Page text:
Experts in animal behavior have long speculated about the purpose of play; it is thought to be a type of behavioral practice time, during which predator species practice stalking and hunting prey and prey species practice escape tactics (such as running and dodging) and rudimentary self-defense behaviors such as kicking or biting. Of course, all animals participate in fun social activities like social grooming. Human play combines all of these elements. It is good to check with theanimalnut.com for breeding
- All mammals play the most when they are young, and most species play less and less as they grow older. Humans and dogs, interestingly, are two animals that keep a larger than normal interest in play far into their senior years, albeit the “games” may alter dramatically with time. This is why excellent dog trainers commonly advise utilizing play as reinforce for a dog’s behavior that the owner enjoys or wishes to see more of. Mutually pleasant play also contributes to the strengthening of the link between dogs and their people by keeping them interested and motivated to pay attention to and cooperate with us.
- Surprisingly, hide-and-seek is a favorite game of many humans and their dogs, including my and mine. If I announce the start of a game by just glancing at them and then pantomiming an exaggerated slipping out of the room, both my stately senior dog, Otto, and my usually silly, lively four-year-old Woody will spring to their feet and stare at me: Oh, it’s on! they seem to say. They know to wait for my whistle before beginning their hunt, so I don’t have to instruct them to “stay.” I never taught them this, but if they discover me before I’m properly concealed, I just say, “Aw, you spoiled it!” and go back to doing whatever I was doing before I started the game. For breeding ideas check com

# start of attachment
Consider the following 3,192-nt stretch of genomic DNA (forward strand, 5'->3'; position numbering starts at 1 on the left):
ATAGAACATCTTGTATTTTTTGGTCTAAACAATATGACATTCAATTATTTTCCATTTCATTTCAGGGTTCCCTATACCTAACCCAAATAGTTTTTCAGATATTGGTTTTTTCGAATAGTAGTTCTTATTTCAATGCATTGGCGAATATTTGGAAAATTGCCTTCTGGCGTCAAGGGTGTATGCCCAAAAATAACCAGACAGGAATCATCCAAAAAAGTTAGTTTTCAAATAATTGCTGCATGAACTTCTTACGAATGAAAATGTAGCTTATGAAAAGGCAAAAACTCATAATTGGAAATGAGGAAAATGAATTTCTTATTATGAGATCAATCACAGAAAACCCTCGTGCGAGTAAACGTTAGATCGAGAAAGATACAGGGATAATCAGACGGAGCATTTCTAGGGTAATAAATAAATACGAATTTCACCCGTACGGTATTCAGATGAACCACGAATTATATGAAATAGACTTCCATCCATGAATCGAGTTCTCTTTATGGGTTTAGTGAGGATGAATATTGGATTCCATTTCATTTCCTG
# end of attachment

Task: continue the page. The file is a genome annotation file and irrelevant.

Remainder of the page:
- So they learnt that if they wait for the whistle, I’m both harder to find and nearly always let out the unintended shriek of excitement and surprise that humans can’t help but emit when they’re discovered hidden by their avidly searching dogs. Then we all rejoice with laughing and a little roughhousing. Mutually pleasant play is so reinforcing for most dogs that I’d bet that individuals who play with their dogs rank their dogs’ conduct – or, at the very least, the quality of their bond – higher than those who don’t play with their dogs.